As it stands, there's no decent argument that can be made for gaining fame and fortune the old-fashioned way, through hard work, as opposed to the quick and romanticized comeuppance fantasy that exists today. Boonk trolled the world by committing robberies (rumors have run rampant over the past couple of months whether they were authentic or not) and other idiotic activities in public places, only to stop once he'd acquired the attention he so desperately sought; now he's a new-age rapper in the vein of 6ix9ine. Bhad Bhabie trolled both white and black America by displaying the worst of both racial identities in her ongoing campaign to be the most despised iconoclast in history, earning her enough attention to drop a hilariously low-brow song "Hi Bich" that ended up getting her signed to Atlantic Records.
Meanwhile, it took Meek Mill years of diligent rapping on the corner in crowded circles for him to see a taste of the success that comes so easily for new-age rappers committed to garnering laughs instead of talent. Across the country, you'll find mounds of hardened artists that have become grizzled and indifferent to the new-age movement that they can no longer be a part of, all because of a deep-seated commitment to making it the right way instead of making of fool of themselves. Now, as they prepare for their tenth straight day at their day job and check their empty email inbox, they wonder if they, too, should have dyed their hair, harassed fast food employees, and acted extremely ignorant to attract the internet's gaze.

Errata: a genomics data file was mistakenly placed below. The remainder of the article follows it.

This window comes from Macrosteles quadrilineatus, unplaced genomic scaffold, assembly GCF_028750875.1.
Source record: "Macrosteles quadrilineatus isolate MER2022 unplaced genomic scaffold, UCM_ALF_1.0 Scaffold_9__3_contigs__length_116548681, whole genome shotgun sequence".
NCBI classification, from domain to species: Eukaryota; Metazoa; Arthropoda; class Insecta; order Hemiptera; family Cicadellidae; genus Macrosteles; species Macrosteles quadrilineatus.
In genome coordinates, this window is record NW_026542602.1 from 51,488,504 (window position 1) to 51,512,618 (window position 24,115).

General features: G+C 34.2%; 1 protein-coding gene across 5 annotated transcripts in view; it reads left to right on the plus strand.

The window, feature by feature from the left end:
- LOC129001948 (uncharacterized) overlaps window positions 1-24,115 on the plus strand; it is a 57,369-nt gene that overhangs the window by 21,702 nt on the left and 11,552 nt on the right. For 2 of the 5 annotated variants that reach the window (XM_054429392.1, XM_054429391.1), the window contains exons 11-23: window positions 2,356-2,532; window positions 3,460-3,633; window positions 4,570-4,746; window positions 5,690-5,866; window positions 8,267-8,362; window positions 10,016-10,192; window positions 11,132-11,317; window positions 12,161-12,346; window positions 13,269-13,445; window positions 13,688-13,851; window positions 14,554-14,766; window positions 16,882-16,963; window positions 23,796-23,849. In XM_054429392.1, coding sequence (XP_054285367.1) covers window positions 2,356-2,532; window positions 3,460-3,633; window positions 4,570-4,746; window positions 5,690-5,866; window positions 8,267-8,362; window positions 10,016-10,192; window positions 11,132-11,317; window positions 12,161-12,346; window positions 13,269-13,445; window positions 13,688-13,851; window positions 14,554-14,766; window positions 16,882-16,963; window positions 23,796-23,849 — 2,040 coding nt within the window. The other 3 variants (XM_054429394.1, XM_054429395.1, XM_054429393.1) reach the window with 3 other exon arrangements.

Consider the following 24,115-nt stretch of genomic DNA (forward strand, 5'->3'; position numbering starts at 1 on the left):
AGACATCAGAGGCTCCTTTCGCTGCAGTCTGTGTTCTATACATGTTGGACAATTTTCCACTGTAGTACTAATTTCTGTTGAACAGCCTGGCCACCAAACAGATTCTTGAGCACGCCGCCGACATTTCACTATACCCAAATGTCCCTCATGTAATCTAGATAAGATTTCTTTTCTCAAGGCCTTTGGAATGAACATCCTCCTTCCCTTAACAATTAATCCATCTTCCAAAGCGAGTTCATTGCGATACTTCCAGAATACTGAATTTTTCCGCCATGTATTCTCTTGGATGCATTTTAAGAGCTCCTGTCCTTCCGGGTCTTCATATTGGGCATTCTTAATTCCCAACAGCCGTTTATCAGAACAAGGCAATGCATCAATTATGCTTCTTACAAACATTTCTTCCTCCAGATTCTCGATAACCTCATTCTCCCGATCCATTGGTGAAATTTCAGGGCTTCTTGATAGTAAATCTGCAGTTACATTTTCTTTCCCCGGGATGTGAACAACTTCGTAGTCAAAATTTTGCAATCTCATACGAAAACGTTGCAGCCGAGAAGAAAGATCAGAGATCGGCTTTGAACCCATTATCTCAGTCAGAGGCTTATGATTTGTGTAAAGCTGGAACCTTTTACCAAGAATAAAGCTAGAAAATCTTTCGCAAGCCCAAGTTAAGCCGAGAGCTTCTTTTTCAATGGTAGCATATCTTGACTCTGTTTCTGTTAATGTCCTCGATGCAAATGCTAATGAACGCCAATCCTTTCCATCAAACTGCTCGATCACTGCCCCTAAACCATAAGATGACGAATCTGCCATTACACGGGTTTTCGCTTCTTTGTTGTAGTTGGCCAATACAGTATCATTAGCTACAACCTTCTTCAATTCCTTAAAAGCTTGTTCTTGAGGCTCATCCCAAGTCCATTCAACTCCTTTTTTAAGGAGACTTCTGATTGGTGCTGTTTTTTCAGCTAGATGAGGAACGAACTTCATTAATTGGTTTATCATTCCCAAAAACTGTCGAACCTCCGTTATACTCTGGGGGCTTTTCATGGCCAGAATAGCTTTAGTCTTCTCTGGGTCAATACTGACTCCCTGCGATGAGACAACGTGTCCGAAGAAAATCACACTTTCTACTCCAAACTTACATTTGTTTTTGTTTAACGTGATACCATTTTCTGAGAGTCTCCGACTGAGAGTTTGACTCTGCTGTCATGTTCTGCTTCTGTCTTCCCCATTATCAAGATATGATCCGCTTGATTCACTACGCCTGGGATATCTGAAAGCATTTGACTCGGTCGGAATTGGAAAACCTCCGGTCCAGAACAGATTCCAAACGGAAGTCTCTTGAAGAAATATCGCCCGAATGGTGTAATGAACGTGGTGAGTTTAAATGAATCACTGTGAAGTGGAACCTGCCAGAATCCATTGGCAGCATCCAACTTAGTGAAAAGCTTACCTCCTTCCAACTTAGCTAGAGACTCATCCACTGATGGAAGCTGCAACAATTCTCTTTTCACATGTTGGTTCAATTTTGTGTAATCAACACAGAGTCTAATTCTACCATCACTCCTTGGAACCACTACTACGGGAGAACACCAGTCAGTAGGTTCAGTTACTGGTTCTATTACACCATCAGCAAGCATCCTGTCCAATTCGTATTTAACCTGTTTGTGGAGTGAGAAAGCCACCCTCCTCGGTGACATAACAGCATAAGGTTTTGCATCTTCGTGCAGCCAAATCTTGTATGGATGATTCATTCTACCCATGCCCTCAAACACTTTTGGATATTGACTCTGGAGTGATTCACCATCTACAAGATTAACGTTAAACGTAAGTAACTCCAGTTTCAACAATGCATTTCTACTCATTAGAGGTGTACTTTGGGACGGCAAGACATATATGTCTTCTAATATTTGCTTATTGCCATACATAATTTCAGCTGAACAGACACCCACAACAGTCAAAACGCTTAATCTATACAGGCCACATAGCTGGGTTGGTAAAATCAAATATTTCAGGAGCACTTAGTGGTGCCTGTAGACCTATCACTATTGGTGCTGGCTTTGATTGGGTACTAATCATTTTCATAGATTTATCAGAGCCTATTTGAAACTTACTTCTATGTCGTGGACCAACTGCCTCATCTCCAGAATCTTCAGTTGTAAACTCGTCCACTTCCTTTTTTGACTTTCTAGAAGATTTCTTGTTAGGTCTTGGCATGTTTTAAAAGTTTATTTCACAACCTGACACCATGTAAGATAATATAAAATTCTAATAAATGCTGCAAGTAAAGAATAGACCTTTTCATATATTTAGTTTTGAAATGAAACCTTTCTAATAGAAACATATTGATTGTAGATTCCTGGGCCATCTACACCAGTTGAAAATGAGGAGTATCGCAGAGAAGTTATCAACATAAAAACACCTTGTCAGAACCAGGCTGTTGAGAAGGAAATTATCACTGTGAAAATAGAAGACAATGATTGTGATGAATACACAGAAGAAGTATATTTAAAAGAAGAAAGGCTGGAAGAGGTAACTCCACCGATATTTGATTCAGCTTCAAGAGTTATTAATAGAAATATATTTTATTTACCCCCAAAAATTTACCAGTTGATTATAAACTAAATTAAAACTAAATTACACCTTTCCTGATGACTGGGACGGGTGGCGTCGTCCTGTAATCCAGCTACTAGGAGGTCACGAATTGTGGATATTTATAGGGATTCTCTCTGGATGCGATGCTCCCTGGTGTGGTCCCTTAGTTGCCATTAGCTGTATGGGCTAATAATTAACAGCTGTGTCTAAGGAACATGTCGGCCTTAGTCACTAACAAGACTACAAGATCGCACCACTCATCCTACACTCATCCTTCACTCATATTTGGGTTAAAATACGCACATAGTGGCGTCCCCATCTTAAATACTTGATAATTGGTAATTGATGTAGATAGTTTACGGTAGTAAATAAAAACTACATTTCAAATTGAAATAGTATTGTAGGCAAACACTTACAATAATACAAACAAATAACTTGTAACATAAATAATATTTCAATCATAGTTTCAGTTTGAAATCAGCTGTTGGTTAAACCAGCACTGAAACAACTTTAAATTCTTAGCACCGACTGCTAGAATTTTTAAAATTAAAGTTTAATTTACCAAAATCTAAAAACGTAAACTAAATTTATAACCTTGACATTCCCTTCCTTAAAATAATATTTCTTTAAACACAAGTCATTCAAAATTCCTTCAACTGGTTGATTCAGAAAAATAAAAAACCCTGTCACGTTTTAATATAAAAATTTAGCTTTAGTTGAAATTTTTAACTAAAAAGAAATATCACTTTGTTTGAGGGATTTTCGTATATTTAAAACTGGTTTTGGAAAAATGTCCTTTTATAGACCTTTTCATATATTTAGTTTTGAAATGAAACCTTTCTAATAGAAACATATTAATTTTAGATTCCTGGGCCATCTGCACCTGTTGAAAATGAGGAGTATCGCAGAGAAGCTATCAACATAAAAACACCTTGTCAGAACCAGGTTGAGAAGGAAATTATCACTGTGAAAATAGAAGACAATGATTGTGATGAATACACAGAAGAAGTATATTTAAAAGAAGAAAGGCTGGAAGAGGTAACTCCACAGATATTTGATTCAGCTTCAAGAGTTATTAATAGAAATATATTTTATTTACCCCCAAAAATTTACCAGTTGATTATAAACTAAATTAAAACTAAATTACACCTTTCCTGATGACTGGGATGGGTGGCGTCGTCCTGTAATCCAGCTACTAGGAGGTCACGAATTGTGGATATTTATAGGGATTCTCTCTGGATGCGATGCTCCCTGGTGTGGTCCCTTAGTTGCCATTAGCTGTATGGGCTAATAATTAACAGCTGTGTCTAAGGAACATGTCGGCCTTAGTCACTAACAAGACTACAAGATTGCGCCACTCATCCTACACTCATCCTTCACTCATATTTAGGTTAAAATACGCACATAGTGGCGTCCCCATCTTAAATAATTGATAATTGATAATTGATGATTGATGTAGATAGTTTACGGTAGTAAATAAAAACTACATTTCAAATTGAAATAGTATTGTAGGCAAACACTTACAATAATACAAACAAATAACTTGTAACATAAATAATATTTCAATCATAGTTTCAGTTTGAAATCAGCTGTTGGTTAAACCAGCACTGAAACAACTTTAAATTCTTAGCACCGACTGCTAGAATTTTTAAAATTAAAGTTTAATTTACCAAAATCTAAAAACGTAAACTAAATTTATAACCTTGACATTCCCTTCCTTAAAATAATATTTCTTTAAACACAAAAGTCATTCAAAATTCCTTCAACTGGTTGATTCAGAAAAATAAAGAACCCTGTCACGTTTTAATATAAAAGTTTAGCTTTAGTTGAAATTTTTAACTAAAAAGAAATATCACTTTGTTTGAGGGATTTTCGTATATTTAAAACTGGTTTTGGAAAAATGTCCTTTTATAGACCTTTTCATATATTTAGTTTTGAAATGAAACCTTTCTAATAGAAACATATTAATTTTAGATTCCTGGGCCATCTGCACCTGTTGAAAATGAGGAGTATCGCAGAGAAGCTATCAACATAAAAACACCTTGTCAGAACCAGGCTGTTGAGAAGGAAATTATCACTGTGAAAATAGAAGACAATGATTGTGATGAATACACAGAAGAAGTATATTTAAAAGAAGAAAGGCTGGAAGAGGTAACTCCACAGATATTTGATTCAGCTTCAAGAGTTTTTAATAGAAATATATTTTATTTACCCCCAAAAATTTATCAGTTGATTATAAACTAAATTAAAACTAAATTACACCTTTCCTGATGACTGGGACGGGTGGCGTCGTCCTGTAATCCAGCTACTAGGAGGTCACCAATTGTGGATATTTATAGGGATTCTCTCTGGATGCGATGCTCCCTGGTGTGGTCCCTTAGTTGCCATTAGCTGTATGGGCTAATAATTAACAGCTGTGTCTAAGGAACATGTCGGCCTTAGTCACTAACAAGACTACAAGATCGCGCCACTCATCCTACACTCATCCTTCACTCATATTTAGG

I'd be lying if I said that I wasn't a fan of 6ix9ine's particular brand of gangster. I love a good troll — I've become conditioned to the theatrics on display by new-age rappers and creatives. I find it fascinating how bold and senseless we've become, accepting ignorance as an indicator of talent and potential success. I feel guilty for perpetuating the problem, yes, even by writing this, playing right into 6ix9ine's nefarious agenda. But the music industry, particularly record labels, are to blame. When you see artists that have a tenth of the talent as musicians you know personally being signed to lucrative deals, while your peers wonder exactly what they're doing wrong in their own pursuit of success, you feel like a jackass suggesting that they emulate some of those same actions. In a perfect world, I should be able to relay to them that their talent will take them farther than histrionics ever could. But alas, "Gummo" has over 200 million views on YouTube, "Unorthodox" by Joey Bada$$ has 9 million. I'm one of the guys that repeatedly presses play on "Gummo" when I want a good laugh. Yes, I'm a part of the problem.